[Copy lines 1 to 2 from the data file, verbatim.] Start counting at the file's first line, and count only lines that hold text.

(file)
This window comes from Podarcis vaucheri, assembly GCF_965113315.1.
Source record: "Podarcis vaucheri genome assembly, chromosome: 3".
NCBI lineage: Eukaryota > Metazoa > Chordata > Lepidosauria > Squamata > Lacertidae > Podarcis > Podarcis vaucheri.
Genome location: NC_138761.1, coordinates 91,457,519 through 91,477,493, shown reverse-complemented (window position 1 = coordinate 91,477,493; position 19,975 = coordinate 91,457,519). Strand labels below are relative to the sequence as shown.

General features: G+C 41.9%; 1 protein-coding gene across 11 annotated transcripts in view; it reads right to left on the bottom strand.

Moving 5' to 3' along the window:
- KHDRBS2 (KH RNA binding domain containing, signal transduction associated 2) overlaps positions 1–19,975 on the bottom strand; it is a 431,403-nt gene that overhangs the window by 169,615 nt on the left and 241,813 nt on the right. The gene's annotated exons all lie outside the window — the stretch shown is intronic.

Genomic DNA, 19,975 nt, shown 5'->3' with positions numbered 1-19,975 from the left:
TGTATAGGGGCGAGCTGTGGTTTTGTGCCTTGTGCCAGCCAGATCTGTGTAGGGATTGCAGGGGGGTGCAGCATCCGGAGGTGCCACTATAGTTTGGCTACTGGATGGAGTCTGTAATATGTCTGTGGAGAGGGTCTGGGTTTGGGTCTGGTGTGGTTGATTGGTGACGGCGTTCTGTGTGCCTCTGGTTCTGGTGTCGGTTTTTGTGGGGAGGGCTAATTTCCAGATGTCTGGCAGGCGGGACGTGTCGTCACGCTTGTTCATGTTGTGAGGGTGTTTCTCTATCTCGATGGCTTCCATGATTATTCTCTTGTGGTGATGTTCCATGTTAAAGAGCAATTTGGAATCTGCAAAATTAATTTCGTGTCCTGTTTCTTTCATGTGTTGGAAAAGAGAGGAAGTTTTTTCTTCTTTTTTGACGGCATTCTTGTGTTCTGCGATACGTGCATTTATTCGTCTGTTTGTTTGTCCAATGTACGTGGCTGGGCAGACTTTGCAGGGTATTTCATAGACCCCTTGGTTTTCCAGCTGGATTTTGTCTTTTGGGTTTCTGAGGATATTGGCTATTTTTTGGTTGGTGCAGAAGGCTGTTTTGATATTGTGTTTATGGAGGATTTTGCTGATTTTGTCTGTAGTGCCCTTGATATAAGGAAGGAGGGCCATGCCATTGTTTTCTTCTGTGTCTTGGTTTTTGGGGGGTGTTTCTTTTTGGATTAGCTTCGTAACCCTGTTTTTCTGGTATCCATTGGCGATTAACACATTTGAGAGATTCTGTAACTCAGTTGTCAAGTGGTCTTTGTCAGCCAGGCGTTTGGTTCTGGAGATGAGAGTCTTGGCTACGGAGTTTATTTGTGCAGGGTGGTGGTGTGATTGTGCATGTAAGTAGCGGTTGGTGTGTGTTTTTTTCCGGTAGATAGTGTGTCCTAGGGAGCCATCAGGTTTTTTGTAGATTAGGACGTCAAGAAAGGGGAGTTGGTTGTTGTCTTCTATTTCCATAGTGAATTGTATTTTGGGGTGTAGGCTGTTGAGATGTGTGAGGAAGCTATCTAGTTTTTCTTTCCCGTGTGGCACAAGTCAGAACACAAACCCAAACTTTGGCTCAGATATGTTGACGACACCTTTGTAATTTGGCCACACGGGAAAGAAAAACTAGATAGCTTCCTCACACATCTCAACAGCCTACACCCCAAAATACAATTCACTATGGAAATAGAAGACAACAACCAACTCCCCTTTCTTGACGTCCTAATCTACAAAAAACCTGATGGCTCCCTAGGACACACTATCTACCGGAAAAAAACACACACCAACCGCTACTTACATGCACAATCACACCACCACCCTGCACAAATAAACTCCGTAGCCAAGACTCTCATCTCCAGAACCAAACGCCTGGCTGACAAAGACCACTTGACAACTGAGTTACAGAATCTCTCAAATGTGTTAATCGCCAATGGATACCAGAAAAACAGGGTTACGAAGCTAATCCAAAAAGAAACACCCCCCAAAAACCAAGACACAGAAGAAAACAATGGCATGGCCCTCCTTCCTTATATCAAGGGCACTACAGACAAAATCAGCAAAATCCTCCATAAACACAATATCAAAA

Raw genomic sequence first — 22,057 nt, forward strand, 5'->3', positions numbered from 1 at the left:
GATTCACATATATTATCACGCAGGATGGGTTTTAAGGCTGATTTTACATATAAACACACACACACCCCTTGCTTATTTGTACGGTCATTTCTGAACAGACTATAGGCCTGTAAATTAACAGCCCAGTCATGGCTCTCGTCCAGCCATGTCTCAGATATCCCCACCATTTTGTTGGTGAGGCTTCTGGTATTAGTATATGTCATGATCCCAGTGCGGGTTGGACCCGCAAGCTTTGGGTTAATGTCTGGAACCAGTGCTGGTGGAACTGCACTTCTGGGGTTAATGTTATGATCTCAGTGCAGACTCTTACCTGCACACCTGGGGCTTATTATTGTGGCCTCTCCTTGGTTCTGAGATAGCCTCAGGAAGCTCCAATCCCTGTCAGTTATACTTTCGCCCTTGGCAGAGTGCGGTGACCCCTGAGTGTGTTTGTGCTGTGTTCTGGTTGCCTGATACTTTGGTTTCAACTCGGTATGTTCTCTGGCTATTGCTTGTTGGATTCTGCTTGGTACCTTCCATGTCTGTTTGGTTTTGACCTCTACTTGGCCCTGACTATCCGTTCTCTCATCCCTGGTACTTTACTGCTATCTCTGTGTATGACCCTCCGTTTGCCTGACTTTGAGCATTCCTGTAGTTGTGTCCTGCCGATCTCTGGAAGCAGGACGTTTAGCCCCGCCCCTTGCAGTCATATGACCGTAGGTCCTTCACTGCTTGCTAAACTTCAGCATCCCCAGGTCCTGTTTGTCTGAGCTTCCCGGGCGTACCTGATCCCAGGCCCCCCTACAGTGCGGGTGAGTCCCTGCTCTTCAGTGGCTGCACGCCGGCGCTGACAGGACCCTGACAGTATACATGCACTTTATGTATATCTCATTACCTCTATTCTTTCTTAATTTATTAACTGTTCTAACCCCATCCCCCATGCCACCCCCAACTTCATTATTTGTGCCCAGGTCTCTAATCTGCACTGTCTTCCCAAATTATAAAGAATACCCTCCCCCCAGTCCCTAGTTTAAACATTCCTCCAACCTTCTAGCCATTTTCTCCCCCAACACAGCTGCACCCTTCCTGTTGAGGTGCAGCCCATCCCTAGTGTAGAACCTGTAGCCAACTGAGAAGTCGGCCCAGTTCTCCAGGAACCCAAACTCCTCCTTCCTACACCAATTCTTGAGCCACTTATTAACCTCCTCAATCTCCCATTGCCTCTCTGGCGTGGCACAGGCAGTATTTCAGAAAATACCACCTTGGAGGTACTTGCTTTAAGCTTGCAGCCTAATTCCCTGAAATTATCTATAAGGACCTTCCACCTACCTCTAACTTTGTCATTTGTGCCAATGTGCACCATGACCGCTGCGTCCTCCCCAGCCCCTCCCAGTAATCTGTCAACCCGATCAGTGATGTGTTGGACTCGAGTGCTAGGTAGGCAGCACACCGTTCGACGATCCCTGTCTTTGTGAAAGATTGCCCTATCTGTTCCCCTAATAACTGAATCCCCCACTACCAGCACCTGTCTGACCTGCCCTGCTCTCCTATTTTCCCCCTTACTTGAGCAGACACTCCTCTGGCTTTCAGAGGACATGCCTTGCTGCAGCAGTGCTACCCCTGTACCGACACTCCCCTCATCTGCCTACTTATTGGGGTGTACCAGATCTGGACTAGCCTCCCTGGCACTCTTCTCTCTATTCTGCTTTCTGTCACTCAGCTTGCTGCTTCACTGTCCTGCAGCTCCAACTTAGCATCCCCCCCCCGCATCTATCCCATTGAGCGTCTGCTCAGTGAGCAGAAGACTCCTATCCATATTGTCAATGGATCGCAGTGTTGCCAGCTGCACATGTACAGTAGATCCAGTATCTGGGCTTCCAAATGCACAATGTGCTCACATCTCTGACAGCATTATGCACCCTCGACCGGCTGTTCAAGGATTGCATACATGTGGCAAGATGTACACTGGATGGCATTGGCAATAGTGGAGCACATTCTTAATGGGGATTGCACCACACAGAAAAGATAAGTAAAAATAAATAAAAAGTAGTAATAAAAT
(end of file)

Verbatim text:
This window comes from Podarcis vaucheri, assembly GCF_965113315.1.
Source record: "Podarcis vaucheri genome assembly, chromosome: 3".